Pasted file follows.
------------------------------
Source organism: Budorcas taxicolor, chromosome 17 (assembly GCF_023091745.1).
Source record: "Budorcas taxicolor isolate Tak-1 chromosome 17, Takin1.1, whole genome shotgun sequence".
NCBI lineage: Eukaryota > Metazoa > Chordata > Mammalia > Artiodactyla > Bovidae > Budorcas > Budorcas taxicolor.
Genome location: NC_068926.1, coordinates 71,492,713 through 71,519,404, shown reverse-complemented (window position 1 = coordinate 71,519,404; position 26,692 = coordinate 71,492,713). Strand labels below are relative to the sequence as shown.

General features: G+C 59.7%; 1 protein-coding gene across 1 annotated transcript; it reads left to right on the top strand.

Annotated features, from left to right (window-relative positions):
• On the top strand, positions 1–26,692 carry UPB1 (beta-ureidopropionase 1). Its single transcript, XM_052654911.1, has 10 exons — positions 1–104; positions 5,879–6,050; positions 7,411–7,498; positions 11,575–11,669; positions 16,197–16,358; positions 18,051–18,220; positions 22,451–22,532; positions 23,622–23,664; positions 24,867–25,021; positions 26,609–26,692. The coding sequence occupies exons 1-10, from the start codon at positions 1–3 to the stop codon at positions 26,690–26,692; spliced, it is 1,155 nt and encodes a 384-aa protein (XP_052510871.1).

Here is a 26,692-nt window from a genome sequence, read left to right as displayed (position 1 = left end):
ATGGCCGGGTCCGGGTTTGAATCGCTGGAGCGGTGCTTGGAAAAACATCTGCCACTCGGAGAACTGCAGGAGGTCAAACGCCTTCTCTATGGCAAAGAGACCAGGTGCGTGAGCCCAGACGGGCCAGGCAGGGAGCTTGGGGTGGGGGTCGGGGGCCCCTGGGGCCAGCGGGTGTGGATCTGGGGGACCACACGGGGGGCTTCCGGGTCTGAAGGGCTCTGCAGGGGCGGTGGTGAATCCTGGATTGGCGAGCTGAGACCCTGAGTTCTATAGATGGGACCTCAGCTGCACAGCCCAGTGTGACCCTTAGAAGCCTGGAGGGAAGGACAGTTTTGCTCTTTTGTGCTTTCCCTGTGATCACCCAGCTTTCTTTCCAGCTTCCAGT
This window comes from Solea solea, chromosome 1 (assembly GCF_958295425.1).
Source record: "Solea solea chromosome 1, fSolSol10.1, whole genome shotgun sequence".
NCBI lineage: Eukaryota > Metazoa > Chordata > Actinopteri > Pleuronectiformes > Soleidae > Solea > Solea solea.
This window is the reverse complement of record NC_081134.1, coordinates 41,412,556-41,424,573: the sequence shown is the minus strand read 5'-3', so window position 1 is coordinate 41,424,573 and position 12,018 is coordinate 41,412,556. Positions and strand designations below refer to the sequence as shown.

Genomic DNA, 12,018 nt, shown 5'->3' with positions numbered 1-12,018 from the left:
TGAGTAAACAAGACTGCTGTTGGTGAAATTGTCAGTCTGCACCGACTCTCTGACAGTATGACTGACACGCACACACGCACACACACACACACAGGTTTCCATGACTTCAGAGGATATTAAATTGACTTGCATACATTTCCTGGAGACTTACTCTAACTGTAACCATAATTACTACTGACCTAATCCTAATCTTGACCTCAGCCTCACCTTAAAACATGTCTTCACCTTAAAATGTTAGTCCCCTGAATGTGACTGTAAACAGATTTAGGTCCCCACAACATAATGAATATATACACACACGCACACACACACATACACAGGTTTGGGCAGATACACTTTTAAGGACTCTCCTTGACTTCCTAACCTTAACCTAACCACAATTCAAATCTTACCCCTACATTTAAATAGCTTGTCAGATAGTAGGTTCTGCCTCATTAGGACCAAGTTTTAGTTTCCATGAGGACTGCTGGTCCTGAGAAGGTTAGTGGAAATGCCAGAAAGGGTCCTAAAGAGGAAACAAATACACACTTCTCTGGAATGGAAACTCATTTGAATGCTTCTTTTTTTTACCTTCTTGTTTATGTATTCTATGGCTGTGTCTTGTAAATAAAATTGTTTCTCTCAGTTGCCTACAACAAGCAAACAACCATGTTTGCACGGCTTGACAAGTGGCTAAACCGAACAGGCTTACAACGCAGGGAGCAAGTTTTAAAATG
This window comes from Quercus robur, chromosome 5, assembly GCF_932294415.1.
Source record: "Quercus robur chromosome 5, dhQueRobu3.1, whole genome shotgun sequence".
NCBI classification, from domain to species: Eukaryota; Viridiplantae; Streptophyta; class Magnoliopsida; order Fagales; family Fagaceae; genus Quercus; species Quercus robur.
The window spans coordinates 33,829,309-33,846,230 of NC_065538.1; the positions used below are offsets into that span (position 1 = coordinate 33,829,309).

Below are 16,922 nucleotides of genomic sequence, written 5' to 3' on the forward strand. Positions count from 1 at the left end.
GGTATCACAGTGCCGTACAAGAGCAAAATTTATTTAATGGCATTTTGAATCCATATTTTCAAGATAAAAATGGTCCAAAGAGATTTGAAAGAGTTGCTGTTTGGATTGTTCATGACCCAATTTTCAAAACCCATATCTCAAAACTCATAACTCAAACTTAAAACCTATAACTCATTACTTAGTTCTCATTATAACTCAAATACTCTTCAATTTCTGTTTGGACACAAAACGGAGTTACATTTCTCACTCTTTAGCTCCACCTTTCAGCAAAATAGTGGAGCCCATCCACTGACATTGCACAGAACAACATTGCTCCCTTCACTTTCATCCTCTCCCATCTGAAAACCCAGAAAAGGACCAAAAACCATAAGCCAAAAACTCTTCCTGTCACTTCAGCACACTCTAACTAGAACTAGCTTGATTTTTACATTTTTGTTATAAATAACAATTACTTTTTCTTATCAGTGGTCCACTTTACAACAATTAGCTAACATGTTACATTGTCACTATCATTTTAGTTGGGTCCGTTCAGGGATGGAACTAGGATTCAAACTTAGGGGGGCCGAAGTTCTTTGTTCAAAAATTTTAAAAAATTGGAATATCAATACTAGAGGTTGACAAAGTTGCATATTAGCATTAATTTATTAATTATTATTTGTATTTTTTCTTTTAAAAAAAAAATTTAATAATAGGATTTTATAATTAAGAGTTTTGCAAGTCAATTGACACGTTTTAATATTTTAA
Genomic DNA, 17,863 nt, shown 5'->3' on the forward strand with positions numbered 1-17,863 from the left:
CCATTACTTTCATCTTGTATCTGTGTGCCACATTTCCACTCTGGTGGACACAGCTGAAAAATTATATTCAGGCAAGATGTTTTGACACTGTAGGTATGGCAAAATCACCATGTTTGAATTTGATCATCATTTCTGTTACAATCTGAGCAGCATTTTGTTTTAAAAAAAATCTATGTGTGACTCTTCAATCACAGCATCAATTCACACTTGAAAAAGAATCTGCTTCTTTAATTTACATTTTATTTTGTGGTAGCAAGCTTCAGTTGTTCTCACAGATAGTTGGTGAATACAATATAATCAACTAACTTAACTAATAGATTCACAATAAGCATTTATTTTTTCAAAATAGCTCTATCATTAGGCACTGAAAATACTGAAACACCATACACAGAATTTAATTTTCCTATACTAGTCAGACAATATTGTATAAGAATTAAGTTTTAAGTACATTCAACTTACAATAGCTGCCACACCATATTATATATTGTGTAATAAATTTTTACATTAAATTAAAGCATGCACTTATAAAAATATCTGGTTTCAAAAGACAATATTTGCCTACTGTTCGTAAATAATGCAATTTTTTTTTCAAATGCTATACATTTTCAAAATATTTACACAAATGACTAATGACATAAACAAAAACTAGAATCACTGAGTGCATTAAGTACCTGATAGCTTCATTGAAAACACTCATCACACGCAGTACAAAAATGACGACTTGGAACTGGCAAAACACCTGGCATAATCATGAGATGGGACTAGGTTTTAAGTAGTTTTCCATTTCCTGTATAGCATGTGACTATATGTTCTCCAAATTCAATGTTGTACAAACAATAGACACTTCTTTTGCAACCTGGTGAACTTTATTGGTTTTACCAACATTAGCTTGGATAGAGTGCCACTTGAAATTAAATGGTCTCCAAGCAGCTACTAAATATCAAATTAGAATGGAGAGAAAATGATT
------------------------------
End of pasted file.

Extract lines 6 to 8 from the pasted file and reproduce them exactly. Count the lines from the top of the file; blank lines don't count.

Annotated features, from left to right (window-relative positions):
• On the top strand, positions 1–26,692 carry UPB1 (beta-ureidopropionase 1). Its single transcript, XM_052654911.1, has 10 exons — positions 1–104; positions 5,879–6,050; positions 7,411–7,498; positions 11,575–11,669; positions 16,197–16,358; positions 18,051–18,220; positions 22,451–22,532; positions 23,622–23,664; positions 24,867–25,021; positions 26,609–26,692. The coding sequence occupies exons 1-10, from the start codon at positions 1–3 to the stop codon at positions 26,690–26,692; spliced, it is 1,155 nt and encodes a 384-aa protein (XP_052510871.1).

Here is a 26,692-nt window from a genome sequence, read left to right as displayed (position 1 = left end):